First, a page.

Indian Journal of Animal Research

  • Chief EditorK.M.L. Pathak

  • Print ISSN 0367-6722

  • Online ISSN 0976-0555

  • NAAS Rating 6.44

  • SJR .282 (2022)

  • Impact Factor .427 (2022)

Frequency :
Monthly (January, February, March, April, May, June, July, August, September, October, November and December)
Indexing Services :
Science Citation Index Expanded, BIOSIS Preview, ISI Citation Index, Biological Abstracts, Scopus, AGRICOLA, Google Scholar, CrossRef, CAB Abstracting Journals, Chemical Abstracts, Indian Science Abstracts, EBSCO Indexing Services, Index Copernicus

Development and Evaluation of Recombinase Polymerase Amplification Assay for Diagnosis of Canine Leptospirosis

K. Senthilkumar1,*, K. Nirmala2, K.G. Tirumurugaan2, G. Ravikumar3, R.P. Aravindbabu2, T.M.A. Senthilkumar3
1Department of Veterinary Microbiology, Veterinary College and Research Institute, Tamil Nadu Veterinary and Animal Sciences University, Salem-636 001, Tamil Nadu, India.
2Translational Research Platform for Veterinary Biologicals, Tamil Nadu Veterinary and Animal Sciences University, Chennai-600 051, Tamil Nadu, India.
3Zoonoses Research Laboratory, Tamil Nadu Veterinary and Animal Sciences University, Chennai-600 051, Tamil Nadu, India.
Background: Canine Leptospirosis is a life-threatening disease and zoonosis. Usually, PCR assay is carried out for early diagnosis but requires a thermal cycler and post-PCR procedures. This limits its use in resource-limited areas. Hence, the isothermal amplification of nucleic acid by recombinase polymerase amplification assay was developed as a versatile alternative for the diagnosis of canine leptospirosis in this study. 

Methods: The RPA assay to detect Leptospira DNA was optimized with Leptospira reference strains and its performance characteristics such as analytical, diagnostics and reproducibility were assessed.

Result: The limit of detection of RPA assay was estimated as 102 copies of genomic DNA and specific to amplify the pathogenic Leptospira. Out of 150 dog samples screened, Leptospira DNA was detected in 64 (42.6%) by RPA assay and 67 (44.6%) by PCR. The diagnostic sensitivity and specificity of the RPA assay were 92.5% and 97.59% respectively. The RPA assay has a good diagnostic agreement with a kappa value of 0.905. The reproducibility assessment with the third-party testing laboratory revealed a better agreement with a kappa value of 0.81. The simplicity, rapid and less expensive enable this assay to perform at resource-limited laboratories or point-of-care testing. 
Leptospirosis is a bacterial zoonotic disease caused by the pathogenic species of the genus Leptospira affecting all mammals including aquatic animals, with a worldwide distribution. Canine leptospirosis results in acute and chronic disease with clinical manifestations of fever, icterus, haematuria, renal failure and death (Schuller et al., 2015). In addition, the infected dogs have been shown to act as a carrier and pose a public health risk (Bharti et al., 2003). The similarity of the clinical symptoms with other febrile illnesses, leptospirosis complicates the clinical diagnosis (Miotto et al., 2018). Early diagnosis of leptospirosis is essential for the application of antibiotic therapy and to reduce mortality. Several approaches have been used for the diagnosis of leptospirosis such as Dark-Field Microscopy (DFM); culture and isolation (Faine et al., 1999); Polymerase Chain Reaction (PCR) (Miotto et al., 2018) and Microscopic agglutination test (MAT) (OIE, 2021a). The referred serodiagnostic test, MAT detects serogroup-specific antibodies but needs multiple strains of serogroups as antigens, expertise to sustain cultures and biosafety facilities, making the assay too difficult (Levett, 2001). Further, the assay does not reveal the active shedders of leptospira.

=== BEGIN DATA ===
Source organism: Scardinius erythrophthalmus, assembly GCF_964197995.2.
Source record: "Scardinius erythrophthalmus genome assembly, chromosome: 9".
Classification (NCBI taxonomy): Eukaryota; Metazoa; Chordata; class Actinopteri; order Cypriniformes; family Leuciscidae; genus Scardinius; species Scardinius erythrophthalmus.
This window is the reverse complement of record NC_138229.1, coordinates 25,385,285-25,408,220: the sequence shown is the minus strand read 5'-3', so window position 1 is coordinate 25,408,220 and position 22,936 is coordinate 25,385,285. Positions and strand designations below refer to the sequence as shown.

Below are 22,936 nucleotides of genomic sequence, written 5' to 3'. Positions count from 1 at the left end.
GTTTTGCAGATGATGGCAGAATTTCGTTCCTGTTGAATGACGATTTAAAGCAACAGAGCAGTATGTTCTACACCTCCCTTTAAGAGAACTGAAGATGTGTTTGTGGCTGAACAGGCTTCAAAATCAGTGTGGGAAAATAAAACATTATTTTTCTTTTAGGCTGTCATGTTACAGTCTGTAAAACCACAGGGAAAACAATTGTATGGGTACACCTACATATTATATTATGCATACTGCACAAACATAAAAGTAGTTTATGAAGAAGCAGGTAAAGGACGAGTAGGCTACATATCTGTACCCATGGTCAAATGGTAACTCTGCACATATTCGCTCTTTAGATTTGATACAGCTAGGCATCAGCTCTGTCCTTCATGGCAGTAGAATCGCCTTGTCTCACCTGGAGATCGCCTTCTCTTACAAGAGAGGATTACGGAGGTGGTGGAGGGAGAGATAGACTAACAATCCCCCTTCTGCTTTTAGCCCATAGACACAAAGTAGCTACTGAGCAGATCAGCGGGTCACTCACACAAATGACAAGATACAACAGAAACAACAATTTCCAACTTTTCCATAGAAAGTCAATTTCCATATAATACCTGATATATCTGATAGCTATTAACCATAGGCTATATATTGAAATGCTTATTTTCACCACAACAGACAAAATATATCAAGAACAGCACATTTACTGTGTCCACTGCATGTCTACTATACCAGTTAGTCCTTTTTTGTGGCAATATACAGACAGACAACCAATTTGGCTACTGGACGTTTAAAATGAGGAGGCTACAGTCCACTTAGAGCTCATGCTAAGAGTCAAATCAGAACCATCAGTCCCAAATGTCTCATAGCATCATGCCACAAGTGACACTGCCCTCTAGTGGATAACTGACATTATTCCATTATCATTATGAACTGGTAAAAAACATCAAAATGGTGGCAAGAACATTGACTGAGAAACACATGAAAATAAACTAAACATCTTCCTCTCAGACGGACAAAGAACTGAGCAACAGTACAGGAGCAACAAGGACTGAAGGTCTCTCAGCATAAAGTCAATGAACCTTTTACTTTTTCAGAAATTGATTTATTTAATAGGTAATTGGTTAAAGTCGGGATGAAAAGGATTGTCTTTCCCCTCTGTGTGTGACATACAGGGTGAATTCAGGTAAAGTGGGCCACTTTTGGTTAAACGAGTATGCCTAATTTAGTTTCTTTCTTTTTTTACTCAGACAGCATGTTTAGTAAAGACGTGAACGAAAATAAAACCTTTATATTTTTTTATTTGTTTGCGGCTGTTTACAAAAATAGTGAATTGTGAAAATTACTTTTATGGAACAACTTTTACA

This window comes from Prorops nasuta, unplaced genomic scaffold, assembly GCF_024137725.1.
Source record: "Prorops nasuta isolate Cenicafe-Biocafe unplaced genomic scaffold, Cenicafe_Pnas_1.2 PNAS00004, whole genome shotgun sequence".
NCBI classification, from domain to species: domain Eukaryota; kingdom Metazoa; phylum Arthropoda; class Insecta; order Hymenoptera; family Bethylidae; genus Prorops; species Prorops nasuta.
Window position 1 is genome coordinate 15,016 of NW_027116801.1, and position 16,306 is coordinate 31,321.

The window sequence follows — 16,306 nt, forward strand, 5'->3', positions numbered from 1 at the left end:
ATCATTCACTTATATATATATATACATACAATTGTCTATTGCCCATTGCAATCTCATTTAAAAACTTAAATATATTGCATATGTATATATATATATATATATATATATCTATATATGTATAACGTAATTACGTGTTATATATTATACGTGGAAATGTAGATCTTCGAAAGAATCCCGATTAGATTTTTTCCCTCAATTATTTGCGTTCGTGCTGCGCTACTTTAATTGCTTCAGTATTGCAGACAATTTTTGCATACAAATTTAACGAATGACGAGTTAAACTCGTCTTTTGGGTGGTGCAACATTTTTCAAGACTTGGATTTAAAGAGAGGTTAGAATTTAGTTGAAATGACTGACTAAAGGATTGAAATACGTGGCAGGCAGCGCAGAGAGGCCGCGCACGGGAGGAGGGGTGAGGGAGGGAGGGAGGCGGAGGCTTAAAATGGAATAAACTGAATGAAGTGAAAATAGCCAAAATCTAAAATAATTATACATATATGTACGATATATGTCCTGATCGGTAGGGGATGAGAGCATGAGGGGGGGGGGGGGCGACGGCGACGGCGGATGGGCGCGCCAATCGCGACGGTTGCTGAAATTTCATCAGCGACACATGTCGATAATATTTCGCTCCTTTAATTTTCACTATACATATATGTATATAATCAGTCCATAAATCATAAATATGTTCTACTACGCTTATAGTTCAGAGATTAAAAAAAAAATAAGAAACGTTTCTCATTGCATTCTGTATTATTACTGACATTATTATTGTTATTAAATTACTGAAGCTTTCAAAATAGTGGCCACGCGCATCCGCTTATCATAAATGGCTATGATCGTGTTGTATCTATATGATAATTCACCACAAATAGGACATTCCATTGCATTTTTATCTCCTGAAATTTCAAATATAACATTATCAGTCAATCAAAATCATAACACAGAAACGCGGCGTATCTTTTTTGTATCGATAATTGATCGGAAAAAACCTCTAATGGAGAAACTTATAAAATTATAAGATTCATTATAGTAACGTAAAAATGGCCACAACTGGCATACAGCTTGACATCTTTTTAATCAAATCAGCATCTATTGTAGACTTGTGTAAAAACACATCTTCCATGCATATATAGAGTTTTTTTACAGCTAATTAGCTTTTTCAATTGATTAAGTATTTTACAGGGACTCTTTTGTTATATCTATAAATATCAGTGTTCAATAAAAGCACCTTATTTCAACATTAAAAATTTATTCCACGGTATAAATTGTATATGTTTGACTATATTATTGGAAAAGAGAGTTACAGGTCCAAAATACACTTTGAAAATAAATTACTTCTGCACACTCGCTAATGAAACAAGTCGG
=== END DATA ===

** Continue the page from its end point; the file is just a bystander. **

The polymerase chain reaction has been reported for clinical application in the diagnosis of Leptospira in livestock and humans (Harkin et al.,  2003) and its application to urine samples to detect active shedders (Rojas et al., 2010). The PCR assays have been performed with ligB (Palaniappan et al., 2005); flab (Gamage et al., 2014); lipL32 (Senthilkumar et al., 2021),  as gene targets that are restricted to pathogenic Leptospira. However, the PCR assay requires a thermal cycler, molecular reagents and post-PCR procedures to detect the amplicons. This limits its use in resource-limited areas and the presence of amplification inhibitors in clinical samples can result in false-negative results (Ahamed et al., 2009). To overcome these, an isothermal nucleic acid amplification method, recombinase polymerase Amplification (RPA) was developed in 2006 (Twist Dx Ltd, UK) and had been applied for the detection of many pathogens (Piepenburg et al., 2006; Singpanomchai et al., 2019). The  RPA assay employs recombinase enzyme, single-stranded DNA binding protein, homologous oligonucleotides and strand-displacing polymerase, which aid in DNA synthesis from primer-paired target DNA. These enzymes amplify the target nucleic acid in a short time (20-30 minutes) at constant moderate temperatures (25°C to 42°C) and can be performed with affordable equipment.